(HealthDay News) – For patients undergoing pacemaker or implantable cardioverter-defibrillator (ICD) surgery, the incidence of clinically significant pocket-device hematoma is significantly reduced with continued warfarin therapy vs. heparin bridging, according to a study published online May 9 in the New England Journal of Medicine to coincide with presentation at the annual meeting of the Heart Rhythm Society, held from May 8–11 in Denver.
David H. Birnie, MD, from the University of Ottawa Heart Institute in Canada, and colleagues randomized patients with a ≥5% annual risk of thromboembolic events to continued warfarin treatment (n=343) or bridging therapy with heparin (n=338) at the time of pacemaker or ICD surgery.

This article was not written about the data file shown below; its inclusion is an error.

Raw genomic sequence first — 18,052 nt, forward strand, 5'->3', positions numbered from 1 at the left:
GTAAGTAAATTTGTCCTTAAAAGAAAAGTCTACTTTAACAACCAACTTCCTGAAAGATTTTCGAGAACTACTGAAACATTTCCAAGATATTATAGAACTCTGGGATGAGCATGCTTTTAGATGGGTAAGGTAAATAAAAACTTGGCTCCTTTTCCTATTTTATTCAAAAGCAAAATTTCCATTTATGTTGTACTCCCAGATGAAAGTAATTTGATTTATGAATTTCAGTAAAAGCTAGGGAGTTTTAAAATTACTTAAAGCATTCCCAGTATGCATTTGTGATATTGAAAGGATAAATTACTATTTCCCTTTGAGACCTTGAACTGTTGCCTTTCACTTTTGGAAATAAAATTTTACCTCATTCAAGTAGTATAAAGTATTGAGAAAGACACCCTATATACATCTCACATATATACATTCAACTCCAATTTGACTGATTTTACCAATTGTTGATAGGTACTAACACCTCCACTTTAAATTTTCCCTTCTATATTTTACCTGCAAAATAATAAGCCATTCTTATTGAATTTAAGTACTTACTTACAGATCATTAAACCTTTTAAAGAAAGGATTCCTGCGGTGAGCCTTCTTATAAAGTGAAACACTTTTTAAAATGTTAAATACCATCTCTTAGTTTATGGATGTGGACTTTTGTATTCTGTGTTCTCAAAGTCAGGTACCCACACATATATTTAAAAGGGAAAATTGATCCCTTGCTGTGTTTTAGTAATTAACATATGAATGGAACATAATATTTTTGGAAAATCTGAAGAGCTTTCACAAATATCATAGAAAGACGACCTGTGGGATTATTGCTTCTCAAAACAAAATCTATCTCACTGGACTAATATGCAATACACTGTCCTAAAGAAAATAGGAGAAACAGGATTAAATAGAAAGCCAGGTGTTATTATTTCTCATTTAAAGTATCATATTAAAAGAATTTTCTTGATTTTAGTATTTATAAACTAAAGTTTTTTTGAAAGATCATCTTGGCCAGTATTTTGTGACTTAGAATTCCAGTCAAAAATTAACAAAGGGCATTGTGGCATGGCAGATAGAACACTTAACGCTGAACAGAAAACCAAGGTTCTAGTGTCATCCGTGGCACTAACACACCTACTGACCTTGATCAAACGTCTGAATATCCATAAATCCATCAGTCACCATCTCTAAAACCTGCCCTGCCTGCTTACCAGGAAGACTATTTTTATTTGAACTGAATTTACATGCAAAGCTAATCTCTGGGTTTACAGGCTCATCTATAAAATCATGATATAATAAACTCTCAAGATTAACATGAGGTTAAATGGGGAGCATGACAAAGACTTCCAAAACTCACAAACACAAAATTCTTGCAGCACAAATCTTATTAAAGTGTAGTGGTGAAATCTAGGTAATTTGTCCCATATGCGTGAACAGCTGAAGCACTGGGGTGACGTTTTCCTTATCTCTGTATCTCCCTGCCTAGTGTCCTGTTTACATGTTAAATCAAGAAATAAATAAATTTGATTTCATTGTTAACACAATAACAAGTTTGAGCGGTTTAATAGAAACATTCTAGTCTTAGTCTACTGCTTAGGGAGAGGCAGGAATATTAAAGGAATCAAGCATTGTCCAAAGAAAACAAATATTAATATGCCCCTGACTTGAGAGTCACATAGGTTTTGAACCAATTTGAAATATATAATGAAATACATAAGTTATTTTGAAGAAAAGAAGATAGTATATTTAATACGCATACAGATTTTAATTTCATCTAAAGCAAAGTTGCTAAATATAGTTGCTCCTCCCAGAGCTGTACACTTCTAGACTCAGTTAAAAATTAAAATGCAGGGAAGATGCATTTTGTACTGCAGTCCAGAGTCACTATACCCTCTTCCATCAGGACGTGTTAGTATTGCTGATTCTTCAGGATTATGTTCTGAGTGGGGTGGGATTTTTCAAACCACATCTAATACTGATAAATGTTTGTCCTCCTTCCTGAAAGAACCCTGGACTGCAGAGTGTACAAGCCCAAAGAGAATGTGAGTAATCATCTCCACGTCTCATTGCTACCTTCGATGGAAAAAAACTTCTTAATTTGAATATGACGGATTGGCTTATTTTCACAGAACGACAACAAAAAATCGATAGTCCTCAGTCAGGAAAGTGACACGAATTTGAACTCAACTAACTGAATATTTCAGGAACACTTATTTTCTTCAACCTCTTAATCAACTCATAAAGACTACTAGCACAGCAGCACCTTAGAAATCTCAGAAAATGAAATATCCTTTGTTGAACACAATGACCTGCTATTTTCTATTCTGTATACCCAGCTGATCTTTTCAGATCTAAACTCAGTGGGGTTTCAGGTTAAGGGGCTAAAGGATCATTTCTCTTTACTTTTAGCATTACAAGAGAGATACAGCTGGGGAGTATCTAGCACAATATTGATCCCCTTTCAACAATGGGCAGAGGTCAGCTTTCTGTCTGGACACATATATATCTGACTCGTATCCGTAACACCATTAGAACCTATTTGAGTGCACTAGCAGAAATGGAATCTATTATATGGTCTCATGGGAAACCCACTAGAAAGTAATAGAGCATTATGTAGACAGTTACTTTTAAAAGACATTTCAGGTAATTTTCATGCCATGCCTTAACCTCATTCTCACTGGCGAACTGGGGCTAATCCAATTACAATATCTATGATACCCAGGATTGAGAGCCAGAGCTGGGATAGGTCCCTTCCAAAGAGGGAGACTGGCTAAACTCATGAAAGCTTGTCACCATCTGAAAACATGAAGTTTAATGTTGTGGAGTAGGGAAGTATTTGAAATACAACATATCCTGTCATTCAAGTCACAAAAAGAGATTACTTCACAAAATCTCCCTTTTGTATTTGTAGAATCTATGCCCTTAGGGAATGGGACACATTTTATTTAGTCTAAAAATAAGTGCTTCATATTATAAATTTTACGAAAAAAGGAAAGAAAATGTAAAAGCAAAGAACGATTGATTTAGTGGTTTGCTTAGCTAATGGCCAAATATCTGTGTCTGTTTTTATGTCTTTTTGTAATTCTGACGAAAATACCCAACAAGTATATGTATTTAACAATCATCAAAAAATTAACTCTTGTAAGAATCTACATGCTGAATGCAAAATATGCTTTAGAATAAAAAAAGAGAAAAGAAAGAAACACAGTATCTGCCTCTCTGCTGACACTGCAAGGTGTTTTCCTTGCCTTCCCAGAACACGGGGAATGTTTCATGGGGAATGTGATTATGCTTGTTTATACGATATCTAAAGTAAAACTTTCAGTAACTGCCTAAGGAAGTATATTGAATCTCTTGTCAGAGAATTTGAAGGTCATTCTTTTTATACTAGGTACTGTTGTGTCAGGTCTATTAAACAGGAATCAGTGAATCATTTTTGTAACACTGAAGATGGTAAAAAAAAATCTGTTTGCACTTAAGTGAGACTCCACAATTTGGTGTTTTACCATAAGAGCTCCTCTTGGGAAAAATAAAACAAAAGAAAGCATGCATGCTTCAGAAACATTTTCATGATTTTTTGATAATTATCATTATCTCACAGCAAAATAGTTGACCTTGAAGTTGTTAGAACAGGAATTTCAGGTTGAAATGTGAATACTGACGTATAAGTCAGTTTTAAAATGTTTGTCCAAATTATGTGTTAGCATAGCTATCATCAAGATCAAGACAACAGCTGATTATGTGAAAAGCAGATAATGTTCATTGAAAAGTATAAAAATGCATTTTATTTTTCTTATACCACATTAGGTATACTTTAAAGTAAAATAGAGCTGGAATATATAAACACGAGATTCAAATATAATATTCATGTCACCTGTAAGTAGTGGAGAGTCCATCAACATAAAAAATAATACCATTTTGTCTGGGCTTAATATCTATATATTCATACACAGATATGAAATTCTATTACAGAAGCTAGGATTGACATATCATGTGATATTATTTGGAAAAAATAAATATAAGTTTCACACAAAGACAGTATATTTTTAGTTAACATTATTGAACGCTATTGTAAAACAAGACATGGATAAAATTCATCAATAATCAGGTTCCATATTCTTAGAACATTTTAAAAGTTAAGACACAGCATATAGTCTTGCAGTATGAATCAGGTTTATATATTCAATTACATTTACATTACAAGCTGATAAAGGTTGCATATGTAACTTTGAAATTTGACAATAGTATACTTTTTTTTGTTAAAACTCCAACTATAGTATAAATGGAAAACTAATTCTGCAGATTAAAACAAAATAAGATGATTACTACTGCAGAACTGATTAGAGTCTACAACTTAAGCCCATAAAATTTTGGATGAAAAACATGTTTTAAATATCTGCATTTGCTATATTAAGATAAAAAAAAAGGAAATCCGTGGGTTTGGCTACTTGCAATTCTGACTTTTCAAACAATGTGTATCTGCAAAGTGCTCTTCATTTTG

The trial was terminated after the second pre-specified interim analysis. The researchers found that clinically significant device-pocket hematoma occurred in 3.5% and 16% of the continued-warfarin and heparin-bridging groups, respectively (relative risk, 0.19). There was no between-group difference in major surgical and thromboembolic complications, both of which were rare.
“Patients who underwent surgery without interruption of warfarin therapy had a markedly reduced incidence of clinically significant device-pocket hematoma, as compared with those who received bridging therapy with heparin,” the authors write.